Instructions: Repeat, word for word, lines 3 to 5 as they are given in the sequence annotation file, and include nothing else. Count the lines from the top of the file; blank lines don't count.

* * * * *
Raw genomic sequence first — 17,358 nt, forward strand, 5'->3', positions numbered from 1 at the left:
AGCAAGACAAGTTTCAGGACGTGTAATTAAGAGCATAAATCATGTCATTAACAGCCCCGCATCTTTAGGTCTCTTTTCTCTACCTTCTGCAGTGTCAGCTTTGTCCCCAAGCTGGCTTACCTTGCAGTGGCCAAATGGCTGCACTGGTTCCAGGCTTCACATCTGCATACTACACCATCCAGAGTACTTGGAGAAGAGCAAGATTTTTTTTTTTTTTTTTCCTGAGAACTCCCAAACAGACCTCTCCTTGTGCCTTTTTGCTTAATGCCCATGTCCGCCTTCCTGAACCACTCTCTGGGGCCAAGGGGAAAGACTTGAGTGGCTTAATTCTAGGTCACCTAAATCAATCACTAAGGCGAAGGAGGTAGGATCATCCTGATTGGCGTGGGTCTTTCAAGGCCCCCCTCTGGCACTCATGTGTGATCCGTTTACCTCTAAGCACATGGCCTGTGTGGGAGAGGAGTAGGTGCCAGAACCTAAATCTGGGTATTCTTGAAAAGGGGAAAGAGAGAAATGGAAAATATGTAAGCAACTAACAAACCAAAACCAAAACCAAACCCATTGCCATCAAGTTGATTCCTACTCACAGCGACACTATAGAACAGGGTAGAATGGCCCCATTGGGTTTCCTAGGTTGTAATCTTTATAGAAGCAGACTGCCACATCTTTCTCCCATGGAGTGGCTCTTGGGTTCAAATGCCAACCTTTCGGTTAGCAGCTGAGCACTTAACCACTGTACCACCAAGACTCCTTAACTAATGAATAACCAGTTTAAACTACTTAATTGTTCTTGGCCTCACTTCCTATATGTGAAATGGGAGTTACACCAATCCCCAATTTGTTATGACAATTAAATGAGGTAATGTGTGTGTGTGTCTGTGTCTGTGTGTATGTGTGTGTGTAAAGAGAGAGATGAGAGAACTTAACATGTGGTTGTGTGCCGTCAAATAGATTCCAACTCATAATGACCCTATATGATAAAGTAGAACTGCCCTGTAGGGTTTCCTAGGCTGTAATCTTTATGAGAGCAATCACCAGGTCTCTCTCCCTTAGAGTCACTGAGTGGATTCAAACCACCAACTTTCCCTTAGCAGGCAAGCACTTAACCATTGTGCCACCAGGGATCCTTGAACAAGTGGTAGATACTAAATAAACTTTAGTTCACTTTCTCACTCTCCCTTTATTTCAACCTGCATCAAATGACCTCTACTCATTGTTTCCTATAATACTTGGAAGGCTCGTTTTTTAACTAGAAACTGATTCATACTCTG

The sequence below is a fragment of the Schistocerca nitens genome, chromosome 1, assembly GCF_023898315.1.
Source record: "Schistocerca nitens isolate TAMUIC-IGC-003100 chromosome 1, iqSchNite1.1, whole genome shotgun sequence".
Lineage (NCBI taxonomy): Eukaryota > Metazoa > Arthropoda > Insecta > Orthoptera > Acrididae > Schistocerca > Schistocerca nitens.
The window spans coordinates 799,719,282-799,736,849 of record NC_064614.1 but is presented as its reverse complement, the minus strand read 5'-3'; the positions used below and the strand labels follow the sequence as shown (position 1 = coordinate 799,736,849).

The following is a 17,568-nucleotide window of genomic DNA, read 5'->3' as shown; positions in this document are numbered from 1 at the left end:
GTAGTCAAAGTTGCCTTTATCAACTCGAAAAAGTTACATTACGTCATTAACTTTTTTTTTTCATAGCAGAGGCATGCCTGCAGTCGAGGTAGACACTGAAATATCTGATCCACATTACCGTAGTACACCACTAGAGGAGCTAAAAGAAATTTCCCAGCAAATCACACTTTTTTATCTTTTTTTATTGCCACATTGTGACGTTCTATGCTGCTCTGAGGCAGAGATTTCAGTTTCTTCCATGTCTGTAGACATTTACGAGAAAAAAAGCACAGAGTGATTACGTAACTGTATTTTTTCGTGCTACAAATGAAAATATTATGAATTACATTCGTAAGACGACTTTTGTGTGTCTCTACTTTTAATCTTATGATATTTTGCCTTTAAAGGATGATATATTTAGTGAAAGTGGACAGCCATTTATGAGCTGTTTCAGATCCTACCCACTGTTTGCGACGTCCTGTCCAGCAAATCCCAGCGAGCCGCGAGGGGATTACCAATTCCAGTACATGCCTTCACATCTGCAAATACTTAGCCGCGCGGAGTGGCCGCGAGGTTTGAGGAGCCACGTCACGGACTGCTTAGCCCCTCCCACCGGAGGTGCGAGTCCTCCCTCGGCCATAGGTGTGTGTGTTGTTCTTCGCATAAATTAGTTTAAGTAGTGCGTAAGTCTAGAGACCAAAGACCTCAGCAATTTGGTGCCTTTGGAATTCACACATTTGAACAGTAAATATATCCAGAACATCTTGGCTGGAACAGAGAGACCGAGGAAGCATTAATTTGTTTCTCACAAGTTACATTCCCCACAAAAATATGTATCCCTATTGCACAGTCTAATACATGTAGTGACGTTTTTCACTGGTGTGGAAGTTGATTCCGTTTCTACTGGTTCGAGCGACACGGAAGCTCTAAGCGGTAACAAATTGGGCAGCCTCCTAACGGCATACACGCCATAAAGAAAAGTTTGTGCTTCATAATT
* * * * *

The sequence below is a fragment of the Schistocerca nitens genome, chromosome 1, assembly GCF_023898315.1.
Source record: "Schistocerca nitens isolate TAMUIC-IGC-003100 chromosome 1, iqSchNite1.1, whole genome shotgun sequence".
Lineage (NCBI taxonomy): Eukaryota > Metazoa > Arthropoda > Insecta > Orthoptera > Acrididae > Schistocerca > Schistocerca nitens.